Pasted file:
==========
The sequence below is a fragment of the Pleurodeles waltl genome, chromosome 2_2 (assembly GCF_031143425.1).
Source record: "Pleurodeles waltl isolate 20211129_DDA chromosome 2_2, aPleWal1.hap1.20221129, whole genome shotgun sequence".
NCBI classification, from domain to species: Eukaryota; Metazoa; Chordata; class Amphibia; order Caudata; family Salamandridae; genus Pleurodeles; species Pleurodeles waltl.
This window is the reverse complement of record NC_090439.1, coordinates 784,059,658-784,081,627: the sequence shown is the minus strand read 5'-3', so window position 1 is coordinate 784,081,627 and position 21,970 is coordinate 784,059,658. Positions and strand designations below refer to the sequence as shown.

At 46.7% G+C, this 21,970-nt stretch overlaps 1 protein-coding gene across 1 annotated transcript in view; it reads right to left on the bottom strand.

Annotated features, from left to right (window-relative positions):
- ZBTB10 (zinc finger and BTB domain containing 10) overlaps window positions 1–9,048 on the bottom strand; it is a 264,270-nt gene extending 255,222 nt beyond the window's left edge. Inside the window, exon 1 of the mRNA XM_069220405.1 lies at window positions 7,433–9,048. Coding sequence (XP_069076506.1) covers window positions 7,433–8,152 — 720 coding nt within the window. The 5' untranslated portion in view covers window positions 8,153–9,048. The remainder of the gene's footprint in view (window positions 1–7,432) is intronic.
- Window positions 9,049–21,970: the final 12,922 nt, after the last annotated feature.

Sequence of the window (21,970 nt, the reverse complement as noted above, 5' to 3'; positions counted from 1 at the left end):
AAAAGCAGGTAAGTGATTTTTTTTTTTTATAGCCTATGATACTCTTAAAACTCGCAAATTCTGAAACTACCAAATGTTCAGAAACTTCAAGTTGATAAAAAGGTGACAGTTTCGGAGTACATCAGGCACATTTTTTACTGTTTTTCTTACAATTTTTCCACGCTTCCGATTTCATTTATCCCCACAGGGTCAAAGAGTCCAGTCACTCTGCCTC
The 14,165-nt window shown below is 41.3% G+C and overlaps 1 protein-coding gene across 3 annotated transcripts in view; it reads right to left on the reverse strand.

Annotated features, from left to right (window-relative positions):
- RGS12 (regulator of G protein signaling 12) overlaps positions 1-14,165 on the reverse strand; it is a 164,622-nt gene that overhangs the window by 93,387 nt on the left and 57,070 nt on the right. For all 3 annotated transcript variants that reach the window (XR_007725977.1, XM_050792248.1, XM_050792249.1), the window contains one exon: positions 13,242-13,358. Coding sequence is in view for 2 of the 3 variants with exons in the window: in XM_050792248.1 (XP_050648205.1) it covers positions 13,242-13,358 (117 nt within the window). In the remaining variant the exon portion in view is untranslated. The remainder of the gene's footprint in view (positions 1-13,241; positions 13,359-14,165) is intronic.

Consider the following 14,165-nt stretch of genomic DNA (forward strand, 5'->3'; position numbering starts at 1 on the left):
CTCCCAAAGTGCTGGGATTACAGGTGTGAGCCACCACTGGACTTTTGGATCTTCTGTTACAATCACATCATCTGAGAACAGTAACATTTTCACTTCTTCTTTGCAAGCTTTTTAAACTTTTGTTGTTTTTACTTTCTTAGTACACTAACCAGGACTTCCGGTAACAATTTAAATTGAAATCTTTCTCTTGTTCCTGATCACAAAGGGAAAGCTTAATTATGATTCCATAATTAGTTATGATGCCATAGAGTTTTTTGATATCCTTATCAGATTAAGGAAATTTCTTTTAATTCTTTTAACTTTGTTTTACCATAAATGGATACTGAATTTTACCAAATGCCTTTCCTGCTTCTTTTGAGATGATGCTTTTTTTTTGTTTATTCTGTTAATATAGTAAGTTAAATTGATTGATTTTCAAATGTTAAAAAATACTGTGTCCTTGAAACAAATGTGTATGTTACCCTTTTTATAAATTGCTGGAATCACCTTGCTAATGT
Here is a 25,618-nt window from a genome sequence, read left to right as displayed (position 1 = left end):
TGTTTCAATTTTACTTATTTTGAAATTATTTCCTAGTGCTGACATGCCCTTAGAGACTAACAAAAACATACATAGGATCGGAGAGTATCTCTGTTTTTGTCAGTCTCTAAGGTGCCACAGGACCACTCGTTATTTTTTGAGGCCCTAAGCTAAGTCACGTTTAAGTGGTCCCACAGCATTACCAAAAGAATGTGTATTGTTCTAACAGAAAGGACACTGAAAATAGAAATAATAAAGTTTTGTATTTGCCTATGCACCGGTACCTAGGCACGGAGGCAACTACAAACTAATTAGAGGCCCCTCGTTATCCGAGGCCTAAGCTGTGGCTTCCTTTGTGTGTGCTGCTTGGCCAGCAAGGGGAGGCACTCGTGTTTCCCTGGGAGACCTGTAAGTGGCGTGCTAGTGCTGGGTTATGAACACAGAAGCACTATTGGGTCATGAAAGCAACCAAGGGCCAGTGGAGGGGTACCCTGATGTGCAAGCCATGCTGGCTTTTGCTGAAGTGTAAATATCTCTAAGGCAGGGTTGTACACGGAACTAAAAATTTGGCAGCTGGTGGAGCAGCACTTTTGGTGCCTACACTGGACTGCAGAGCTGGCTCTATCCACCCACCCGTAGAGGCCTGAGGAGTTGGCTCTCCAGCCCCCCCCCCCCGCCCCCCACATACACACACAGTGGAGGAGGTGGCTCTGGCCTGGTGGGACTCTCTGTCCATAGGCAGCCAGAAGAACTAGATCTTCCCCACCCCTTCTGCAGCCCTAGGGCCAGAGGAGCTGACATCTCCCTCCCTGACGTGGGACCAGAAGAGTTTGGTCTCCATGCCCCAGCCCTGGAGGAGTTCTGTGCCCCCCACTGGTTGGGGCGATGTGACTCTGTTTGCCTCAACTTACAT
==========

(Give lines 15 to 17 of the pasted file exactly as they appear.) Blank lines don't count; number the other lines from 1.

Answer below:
CTCCCAAAGTGCTGGGATTACAGGTGTGAGCCACCACTGGACTTTTGGATCTTCTGTTACAATCACATCATCTGAGAACAGTAACATTTTCACTTCTTCTTTGCAAGCTTTTTAAACTTTTGTTGTTTTTACTTTCTTAGTACACTAACCAGGACTTCCGGTAACAATTTAAATTGAAATCTTTCTCTTGTTCCTGATCACAAAGGGAAAGCTTAATTATGATTCCATAATTAGTTATGATGCCATAGAGTTTTTTGATATCCTTATCAGATTAAGGAAATTTCTTTTAATTCTTTTAACTTTGTTTTACCATAAATGGATACTGAATTTTACCAAATGCCTTTCCTGCTTCTTTTGAGATGATGCTTTTTTTTTGTTTATTCTGTTAATATAGTAAGTTAAATTGATTGATTTTCAAATGTTAAAAAATACTGTGTCCTTGAAACAAATGTGTATGTTACCCTTTTTATAAATTGCTGGAATCACCTTGCTAATGT
Here is a 25,618-nt window from a genome sequence, read left to right as displayed (position 1 = left end):
TGTTTCAATTTTACTTATTTTGAAATTATTTCCTAGTGCTGACATGCCCTTAGAGACTAACAAAAACATACATAGGATCGGAGAGTATCTCTGTTTTTGTCAGTCTCTAAGGTGCCACAGGACCACTCGTTATTTTTTGAGGCCCTAAGCTAAGTCACGTTTAAGTGGTCCCACAGCATTACCAAAAGAATGTGTATTGTTCTAACAGAAAGGACACTGAAAATAGAAATAATAAAGTTTTGTATTTGCCTATGCACCGGTACCTAGGCACGGAGGCAACTACAAACTAATTAGAGGCCCCTCGTTATCCGAGGCCTAAGCTGTGGCTTCCTTTGTGTGTGCTGCTTGGCCAGCAAGGGGAGGCACTCGTGTTTCCCTGGGAGACCTGTAAGTGGCGTGCTAGTGCTGGGTTATGAACACAGAAGCACTATTGGGTCATGAAAGCAACCAAGGGCCAGTGGAGGGGTACCCTGATGTGCAAGCCATGCTGGCTTTTGCTGAAGTGTAAATATCTCTAAGGCAGGGTTGTACACGGAACTAAAAATTTGGCAGCTGGTGGAGCAGCACTTTTGGTGCCTACACTGGACTGCAGAGCTGGCTCTATCCACCCACCCGTAGAGGCCTGAGGAGTTGGCTCTCCAGCCCCCCCCCCCCGCCCCCCACATACACACACAGTGGAGGAGGTGGCTCTGGCCTGGTGGGACTCTCTGTCCATAGGCAGCCAGAAGAACTAGATCTTCCCCACCCCTTCTGCAGCCCTAGGGCCAGAGGAGCTGACATCTCCCTCCCTGACGTGGGACCAGAAGAGTTTGGTCTCCATGCCCCAGCCCTGGAGGAGTTCTGTGCCCCCCACTGGTTGGGGCGATGTGACTCTGTTTGCCTCAACTTACAT